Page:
Strawberry Nevus of the Skin (SNS) is a common skin condition which affects 1% of all people at some point in their lives. It is caused by a mutation in the gene that produces melanin, or pigment. Melanin protects our bodies from sunburn and other harmful effects of ultraviolet radiation, but it’s not enough to protect us completely against damage from other sources such as pollution and even cigarette smoke.
Melanin is produced by cells called melanocytes. These are located in the dermis layer of your skin. Melanocytes produce melanin because they need it to make vitamin D, which helps build strong bones and teeth, and keep immune system functioning properly. When these cells stop producing enough melanin, the body begins to suffer damage as a result of lack of protection from UV rays.
The most common symptoms of SNS include:
Redness and/or swelling of the affected area. This may occur anywhere on your body, but tends to affect areas where there is high exposure to sunlight, such as face, arms and hands.
Skin discoloration due to loss of pigmentation in darker spots.
Darker patches of skin becoming lighter with age.
Changes in hair color or growth patterns.
Patches of skin that may become thicker or thinner than the normal surrounding area.
Some people with SNS also experience itching or burning sensations, but this is rare. People who do experience these skin irritations should avoid scratching because it makes the condition worse and could lead to permanent scarring. The first step to diagnosing SNS is a physical examination by a medical professional, such as a dermatologist. If the condition is identified, your doctor will take steps to reprotect your skin from further damage using a combination of sunscreen lotions and protective clothing.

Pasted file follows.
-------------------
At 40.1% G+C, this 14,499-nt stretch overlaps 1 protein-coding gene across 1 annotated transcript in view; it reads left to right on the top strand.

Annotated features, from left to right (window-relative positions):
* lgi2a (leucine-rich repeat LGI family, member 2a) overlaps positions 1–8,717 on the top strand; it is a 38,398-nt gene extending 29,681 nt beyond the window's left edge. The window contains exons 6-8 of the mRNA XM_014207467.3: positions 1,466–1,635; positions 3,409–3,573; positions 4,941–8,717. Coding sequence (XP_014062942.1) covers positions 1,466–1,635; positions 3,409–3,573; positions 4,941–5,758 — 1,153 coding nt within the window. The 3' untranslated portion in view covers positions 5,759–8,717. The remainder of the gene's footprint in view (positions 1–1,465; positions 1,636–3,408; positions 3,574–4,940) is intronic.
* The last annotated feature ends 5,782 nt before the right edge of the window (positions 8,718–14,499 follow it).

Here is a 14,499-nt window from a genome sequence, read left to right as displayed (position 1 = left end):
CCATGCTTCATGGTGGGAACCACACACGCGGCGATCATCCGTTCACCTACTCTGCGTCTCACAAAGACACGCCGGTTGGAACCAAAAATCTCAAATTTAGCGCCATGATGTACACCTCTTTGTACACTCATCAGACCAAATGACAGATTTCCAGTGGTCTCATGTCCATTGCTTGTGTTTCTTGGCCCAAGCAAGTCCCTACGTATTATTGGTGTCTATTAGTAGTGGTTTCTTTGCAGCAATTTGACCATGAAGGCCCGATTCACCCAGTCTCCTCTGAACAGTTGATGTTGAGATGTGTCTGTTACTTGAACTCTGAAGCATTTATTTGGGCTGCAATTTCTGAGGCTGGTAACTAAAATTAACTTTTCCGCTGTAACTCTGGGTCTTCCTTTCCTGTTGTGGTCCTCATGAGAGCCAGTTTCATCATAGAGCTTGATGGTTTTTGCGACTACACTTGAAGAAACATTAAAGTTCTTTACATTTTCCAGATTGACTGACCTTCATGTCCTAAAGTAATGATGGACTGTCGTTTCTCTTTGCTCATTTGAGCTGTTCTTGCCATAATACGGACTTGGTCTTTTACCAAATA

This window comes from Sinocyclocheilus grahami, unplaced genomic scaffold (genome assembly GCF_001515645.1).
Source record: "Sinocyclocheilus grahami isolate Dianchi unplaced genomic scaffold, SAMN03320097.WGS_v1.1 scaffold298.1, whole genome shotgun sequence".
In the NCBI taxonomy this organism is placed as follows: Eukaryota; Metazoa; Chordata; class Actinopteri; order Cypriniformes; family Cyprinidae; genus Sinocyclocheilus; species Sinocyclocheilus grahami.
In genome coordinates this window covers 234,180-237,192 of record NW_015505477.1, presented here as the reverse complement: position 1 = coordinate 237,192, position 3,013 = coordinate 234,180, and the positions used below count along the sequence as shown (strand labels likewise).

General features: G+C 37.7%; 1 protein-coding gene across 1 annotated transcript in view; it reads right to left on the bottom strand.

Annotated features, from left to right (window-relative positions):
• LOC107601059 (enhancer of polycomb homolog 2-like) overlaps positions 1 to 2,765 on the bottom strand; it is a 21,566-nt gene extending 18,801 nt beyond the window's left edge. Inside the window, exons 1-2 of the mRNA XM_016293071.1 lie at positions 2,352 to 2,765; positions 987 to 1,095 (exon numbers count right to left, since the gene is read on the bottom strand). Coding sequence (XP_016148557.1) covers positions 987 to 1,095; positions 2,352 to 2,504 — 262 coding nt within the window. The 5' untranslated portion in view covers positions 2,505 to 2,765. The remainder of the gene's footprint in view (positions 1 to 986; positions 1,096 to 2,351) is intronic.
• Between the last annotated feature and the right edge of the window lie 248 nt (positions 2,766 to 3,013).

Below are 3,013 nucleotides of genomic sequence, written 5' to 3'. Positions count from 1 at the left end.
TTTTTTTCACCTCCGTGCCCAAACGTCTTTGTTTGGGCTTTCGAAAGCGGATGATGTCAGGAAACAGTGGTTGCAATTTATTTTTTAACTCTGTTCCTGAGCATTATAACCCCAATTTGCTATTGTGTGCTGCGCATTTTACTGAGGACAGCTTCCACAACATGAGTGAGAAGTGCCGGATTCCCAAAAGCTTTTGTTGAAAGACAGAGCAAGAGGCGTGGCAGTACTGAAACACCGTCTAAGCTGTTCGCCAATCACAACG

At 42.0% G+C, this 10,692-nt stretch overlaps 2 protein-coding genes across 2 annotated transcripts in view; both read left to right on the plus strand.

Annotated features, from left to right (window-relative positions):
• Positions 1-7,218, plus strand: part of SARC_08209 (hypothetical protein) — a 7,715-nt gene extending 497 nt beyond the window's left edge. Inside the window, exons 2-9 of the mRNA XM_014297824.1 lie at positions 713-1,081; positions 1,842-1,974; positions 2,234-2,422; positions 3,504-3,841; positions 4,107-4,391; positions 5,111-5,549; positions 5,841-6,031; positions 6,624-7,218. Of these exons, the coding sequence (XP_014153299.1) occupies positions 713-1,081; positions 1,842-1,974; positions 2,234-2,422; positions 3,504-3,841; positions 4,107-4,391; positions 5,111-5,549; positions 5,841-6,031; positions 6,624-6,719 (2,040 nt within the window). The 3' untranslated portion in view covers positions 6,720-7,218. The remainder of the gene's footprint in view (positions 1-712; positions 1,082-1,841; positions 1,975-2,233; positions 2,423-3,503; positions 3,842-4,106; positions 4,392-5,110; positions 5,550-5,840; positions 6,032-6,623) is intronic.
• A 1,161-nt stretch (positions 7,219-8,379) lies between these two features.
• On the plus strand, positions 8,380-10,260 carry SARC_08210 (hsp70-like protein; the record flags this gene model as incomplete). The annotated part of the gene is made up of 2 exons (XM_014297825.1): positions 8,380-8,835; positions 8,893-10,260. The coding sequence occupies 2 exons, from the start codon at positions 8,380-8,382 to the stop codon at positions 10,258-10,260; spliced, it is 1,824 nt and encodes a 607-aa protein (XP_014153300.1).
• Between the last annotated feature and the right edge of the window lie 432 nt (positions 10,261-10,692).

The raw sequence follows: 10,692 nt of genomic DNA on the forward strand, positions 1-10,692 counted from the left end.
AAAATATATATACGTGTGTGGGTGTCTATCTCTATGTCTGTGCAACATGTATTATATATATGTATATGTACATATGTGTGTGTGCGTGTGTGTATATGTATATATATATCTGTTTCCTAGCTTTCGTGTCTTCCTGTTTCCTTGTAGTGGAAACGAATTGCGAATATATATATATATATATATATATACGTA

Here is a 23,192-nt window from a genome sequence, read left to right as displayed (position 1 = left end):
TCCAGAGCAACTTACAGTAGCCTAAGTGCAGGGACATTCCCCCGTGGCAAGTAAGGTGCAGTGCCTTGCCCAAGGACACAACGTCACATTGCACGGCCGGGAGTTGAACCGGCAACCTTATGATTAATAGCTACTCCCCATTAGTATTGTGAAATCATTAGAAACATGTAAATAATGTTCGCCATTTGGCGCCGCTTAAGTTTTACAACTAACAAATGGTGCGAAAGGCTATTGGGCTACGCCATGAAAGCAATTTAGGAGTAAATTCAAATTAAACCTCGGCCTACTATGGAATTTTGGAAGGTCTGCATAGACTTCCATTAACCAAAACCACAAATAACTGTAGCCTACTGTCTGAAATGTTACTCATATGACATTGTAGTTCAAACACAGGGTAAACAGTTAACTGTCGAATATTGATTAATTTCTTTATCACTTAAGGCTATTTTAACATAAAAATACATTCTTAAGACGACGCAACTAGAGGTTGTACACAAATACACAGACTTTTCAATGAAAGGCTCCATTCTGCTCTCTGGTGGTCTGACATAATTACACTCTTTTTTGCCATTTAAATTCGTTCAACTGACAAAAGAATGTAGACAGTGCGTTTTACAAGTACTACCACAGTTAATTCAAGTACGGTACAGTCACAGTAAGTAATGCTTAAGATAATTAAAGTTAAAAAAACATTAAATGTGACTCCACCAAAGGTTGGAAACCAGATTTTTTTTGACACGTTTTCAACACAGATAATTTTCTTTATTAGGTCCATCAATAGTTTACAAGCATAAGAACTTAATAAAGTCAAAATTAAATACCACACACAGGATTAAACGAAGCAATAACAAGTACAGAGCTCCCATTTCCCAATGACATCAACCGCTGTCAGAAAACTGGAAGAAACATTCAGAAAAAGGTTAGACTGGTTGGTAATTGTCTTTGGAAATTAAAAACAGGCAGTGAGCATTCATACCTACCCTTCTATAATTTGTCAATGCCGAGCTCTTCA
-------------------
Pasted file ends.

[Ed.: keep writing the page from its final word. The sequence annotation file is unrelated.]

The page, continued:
SNS is not dangerous in and of itself, but it can lead to dangerous skin cancer if left untreated. All people who have SNS are at higher risk of developing squamous cell carcinoma (SQCC) and basal cell carcinoma (BCC).
Sources & references used in this article:
The natural history of the strawberry nevus by RE Bowers, EA Graham… – Archives of …, 1960 – jamanetwork.com
Birthmarks and congenital skin lesions in Chinese newborns. by FJ Tsai, CH Tsai – Journal of the Formosan Medical …, 1993 – ohsu.pure.elsevier.com
Diagnosis of vascular skin lesions in children: an audit and review by CC MacFie, SLA Jeffery – Pediatric dermatology, 2008 – Wiley Online Library
Strawberry hemangiomas—the natural history of the untreated lesion by AH Jacobs – California medicine, 1957 – ncbi.nlm.nih.gov
Skin hemangiomas and occult dysraphism by JH Piatt – Journal of Neurosurgery: Pediatrics, 2004 – thejns.org
Statistical survey of skin changes in Japanese neonates by A Hidano, R Purwoko, K Jitsukawa – Pediatric dermatology, 1986 – Wiley Online Library
Cryosurgery: Cryosurgery for Facial Skin Lesions by PJ Leopard – 1975 – journals.sagepub.com
Ultrasonographic screening in infants with isolated spinal strawberry nevi by RM Allen, MA Sandquist, JH Piatt… – Journal of Neurosurgery …, 2003 – thejns.org